An acquaintance is making some pilgrimages to the town we both grew up in, and emailed my brother and me to see if we wanted him to take pictures of anything in particular. We did a little reminiscing back and forth, and my brother referred to the town by the nickname we’ve called it for a number of years – Willy Park – but none of us could remember where that originated, which inspired me to do some digging into the history of Williston Park.
All it says on the official village website, as well as Wikipedia and a few real estate offices, is that Williston Park is named for Samuel Willis, “…who came to the area in the late 17th century….” (I assume they mean the late 1700’s, since his father’s family emigrated from England to New York in the late 17th century after suffering “…the abuse of the rude rabble…” for being Quakers – Samuel Willis wasn’t born until 1704.)
Who was Samuel Willis?
The Internet is somewhat helpful, but there are an awful lot of Samuel Willises out there! I’ve had to narrow down the search somewhat, by adding modifiers like “Long Island,” but there still seems to be a web of possible connections.
Samuel Willis was apparently a Quaker, and may have attended both the Jericho and Westbury Friends meetings. In 1702, his father, William Willis, sold the Society of Friends 3 ½ acres of land (for 4£) upon which the current Westbury meeting house was built.
The younger Willis was a prominent and industrious member of the Society of Friends. From the Friends Intelligencer, 1757: “…Benjamin Smith is to be reasonably paid for his trouble in helping Samuel Willis to record Friends sufferings….”
Curious preoccupation, that – recording Friends sufferings. He must’ve been suffering for some time himself, because according to the Friends Intelligencer in 1762, “…it being very tedious to write on Monthly Meeting days in the winter season and the house being cold Samuel Willis is to get a good stove.”
I imagine that the cold was not a problem for him at home, though, since it appears that Samuel Willis was rather wealthy, definitely in land, possibly in more liquid assets. The Records of the towns of North and South Hempstead, Long island, New York [1654-1880] contain quite a few listings with his name, and all run like this:
“…Appear by Certain Deed or Deeds under the hand and Seal of the Said Samuel Willis bearing equal date with these presents the Recipt of Said Deed or Deeds for Certain Salt Meadow Last Mentioned they the Said Nathaniel Seaman Jacob Seaman Thomas Seaman & Samuel Seaman doth Each of them Acknowledge and themselves therewith fully satisfied Contented & fully paid and thereof and of every part and parcell thereof they and each & every of them forever by these presents have granted bargained Sold Conveyed and Confirmed and by these presents do fully freely Clearly and absolutely grant Bargain Sell Convey and Confirm unto him the Said Samuel Willis his heirs and assigns forever the Cited Lott of Meadow and a small peice of upland Lying on the Said Neck of Newbridge…”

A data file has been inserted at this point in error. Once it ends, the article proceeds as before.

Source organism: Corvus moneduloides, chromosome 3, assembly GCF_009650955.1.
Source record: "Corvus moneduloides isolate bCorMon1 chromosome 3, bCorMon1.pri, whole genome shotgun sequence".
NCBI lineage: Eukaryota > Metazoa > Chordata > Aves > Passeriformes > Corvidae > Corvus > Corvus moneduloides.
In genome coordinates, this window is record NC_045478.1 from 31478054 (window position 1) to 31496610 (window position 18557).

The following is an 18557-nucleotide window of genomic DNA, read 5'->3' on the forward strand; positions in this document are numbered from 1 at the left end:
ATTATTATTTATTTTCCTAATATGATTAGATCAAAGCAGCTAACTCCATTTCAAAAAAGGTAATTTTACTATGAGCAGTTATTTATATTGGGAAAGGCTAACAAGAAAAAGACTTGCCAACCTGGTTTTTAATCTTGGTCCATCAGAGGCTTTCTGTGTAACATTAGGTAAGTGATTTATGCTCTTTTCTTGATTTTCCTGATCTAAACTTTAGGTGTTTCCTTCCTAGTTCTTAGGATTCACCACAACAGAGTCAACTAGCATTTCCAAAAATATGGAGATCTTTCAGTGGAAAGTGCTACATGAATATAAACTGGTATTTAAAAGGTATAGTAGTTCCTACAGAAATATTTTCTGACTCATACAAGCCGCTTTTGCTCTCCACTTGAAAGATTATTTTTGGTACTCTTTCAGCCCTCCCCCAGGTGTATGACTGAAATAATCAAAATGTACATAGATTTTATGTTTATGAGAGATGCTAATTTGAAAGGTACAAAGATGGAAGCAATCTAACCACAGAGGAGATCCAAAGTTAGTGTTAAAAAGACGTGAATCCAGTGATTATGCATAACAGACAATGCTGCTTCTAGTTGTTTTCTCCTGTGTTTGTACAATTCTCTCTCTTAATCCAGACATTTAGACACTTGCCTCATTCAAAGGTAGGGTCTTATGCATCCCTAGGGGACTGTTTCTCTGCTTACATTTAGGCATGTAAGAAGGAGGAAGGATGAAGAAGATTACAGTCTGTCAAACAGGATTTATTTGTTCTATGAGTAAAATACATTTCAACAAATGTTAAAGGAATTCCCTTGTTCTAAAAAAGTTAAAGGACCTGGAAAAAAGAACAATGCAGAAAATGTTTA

Aside from the creative spelling and befuddling language, notice that there is not one single punctuation mark of any kind! The whole volume seems to be constructed this way… and I thought legal papers of today were hard to decipher!
I guess this didn’t bother Mr Willis very much, as not only was he a man of means, but he was better educated than most of his neighbors and was much consulted and looked up to. He was esteemed as a surveyor and mapmaker. Below is a copy of his signature, from a 1770 map prepared by him.
Although Samuel seems to have lived most of his adult life in the environs of Westbury, he (or a close relative) invested in property elsewhere, even outside the state. The town of Williston, Vermont, was chartered on June 7, 1763, when “…Gov. Benning Wentworth of New Hampshire granted 20,000 acres of land to Samuel Willis, a wealthy Quaker from Long Island…” for whom the town is named. (These days, that Williston has the distinction of leading the state in retail sales (2007), being home to a large number of big-box stores, including Wal-Mart; Home Depot; Bed, Bath and Beyond; Petsmart; Staples and Best Buy. I wonder if Mr. Willis would approve.)
Samuel Willis also made some influential personal alliances, the most notable being the marriage of three of his ten children to three children of Adam and Phebe (Willets) Mott. His great-grandson James Mott married Lucretia Coffin, who as Lucretia Mott, was recognized as a preeminent abolitionist and tireless crusader for women’s rights in the 1800’s.
To be continued….